Gen. Bridges enlisted in the Army in 1942 and was commissioned through the Officer Candidate School. During World War II, he served in North Africa, Italy, France and Germany. In March 1945, the company he commanded in the 120th Combat Engineer Battalion in the 45th Division received a Presidential Unit Citation for its part in breaching the Siegfried line.

After the war, Gen. Bridges had assignments at various posts in the United States and peacetime tours of duty in Germany, Japan and Korea.

Gen. Bridges also was a veteran of the Korean War and the war in Vietnam.

He was in the office of the deputy chief of staff of the Army for personnel in the Pentagon when he retired in 1975 with the rank of colonel.

He was promoted to brigadier general when he was appointed adjutant general of the D.C. National Guard. He retired again in 1980.

Gen. Bridges' military decorations included two awards of the Silver Star, four awards of the Legion of Merit, the Bronze Star and two Army Commendation Medals.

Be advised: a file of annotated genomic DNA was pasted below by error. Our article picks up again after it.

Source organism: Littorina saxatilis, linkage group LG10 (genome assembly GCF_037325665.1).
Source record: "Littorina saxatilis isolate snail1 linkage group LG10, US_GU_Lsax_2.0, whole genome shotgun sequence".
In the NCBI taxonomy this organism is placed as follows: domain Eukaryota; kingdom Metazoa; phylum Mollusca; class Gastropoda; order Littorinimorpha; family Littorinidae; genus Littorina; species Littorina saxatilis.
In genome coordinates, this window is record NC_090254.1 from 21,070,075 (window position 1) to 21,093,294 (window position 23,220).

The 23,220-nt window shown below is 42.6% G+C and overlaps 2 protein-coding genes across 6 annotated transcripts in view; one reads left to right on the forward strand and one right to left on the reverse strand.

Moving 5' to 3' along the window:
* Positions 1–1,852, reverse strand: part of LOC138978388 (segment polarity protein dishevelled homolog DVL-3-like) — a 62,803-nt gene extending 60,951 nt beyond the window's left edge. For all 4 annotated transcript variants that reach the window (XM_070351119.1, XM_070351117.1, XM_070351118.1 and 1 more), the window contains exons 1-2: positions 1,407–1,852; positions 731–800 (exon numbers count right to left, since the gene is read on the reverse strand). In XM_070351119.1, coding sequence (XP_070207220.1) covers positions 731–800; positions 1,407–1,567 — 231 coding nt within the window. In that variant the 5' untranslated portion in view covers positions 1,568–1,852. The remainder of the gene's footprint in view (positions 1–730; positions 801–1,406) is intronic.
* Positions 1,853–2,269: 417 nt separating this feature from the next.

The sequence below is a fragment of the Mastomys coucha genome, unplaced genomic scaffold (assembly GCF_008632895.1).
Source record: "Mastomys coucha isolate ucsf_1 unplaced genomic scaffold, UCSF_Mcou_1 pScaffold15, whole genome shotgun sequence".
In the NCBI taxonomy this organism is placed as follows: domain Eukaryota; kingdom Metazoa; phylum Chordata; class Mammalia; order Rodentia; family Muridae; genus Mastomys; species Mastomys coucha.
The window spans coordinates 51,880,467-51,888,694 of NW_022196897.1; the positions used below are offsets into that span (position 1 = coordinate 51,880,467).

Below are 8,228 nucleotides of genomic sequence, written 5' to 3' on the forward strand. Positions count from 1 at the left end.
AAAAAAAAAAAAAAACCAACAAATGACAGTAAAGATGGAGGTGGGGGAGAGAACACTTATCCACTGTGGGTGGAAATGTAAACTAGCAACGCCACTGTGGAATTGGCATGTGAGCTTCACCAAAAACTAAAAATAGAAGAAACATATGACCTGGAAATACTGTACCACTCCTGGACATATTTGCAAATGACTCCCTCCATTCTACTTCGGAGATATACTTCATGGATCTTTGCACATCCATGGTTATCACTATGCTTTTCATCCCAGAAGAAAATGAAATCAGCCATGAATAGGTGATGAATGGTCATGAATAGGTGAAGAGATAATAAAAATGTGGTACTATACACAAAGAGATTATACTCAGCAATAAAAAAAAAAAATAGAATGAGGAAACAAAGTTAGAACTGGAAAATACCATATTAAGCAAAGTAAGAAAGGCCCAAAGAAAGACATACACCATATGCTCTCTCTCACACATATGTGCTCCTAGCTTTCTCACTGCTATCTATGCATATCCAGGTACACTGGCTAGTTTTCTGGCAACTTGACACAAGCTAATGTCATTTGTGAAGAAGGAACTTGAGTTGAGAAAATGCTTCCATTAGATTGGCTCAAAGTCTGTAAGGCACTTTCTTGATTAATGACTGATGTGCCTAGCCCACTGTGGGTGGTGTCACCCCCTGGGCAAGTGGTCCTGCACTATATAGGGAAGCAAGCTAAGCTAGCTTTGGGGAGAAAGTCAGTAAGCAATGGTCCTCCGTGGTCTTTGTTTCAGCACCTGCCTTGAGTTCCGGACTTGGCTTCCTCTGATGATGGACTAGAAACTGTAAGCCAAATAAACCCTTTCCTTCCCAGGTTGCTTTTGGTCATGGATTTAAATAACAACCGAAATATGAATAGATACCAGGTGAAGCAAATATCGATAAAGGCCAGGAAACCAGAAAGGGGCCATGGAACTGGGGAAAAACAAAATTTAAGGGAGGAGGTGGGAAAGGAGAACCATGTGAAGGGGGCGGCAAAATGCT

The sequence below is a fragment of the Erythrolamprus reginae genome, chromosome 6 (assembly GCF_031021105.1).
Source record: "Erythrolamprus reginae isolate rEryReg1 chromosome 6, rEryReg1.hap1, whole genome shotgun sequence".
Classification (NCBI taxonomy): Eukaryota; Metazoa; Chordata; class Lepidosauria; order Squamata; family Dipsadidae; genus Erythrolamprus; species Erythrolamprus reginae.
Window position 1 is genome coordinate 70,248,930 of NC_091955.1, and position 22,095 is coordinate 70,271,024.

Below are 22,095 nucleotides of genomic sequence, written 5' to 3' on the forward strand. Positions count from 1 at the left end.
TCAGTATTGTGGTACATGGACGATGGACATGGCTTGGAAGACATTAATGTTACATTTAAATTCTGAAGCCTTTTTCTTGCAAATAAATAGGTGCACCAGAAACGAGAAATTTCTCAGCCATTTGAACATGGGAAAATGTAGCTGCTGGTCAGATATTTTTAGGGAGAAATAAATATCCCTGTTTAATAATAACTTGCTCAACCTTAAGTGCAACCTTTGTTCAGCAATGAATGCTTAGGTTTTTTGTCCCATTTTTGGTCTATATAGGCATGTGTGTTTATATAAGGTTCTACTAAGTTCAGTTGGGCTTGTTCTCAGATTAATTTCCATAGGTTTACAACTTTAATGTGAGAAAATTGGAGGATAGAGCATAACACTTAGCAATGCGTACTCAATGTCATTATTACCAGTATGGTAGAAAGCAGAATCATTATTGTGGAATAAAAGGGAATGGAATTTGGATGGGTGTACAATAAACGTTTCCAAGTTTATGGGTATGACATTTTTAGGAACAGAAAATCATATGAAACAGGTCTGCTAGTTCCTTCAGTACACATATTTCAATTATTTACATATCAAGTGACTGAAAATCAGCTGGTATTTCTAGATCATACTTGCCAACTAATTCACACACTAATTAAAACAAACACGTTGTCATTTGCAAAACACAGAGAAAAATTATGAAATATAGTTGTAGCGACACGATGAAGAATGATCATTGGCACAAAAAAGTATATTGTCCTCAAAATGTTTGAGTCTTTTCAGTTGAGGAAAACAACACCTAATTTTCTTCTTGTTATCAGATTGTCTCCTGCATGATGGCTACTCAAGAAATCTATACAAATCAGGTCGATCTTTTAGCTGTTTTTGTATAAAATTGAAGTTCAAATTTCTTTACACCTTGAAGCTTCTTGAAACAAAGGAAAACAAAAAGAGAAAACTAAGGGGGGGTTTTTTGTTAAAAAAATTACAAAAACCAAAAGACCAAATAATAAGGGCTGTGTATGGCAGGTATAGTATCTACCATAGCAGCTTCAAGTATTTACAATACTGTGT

Survivors include his wife of 48 years, Marcia Ann Bridges of Arlington; two children, Jeffrey Reid Bridges of Atlanta and Wendy Ann Custer of Portland; and two grandchildren.


Archives Official

Anton F. Grassl, 88, a retired archivist at the National Archives, where he worked on captured German military records from World War II, died of septic shock Feb. 18 at Charlotte Hall Veterans Home in Charlotte Hall, Md.

A resident of Laurel until he moved to the nursing home four years ago, Mr. Grassl was born in Menominee, Mich.

He graduated from the University of Michigan, where he also received a master's degree in German literature.

As a young man, he taught German at the University of Kentucky and Creighton University and was an accountant for a brewing company in Milwaukee.

In World War II, Mr. Grassl served in the Army in Europe, and after the war, he had counterintelligence assignments in Germany. In 1952, he was stationed in Washington and assigned to work on German military records.

He remained in that assignment until 1962, when he retired from the Army.

He then joined the staff of the National Archives and continued the same work until 1977, when he retired.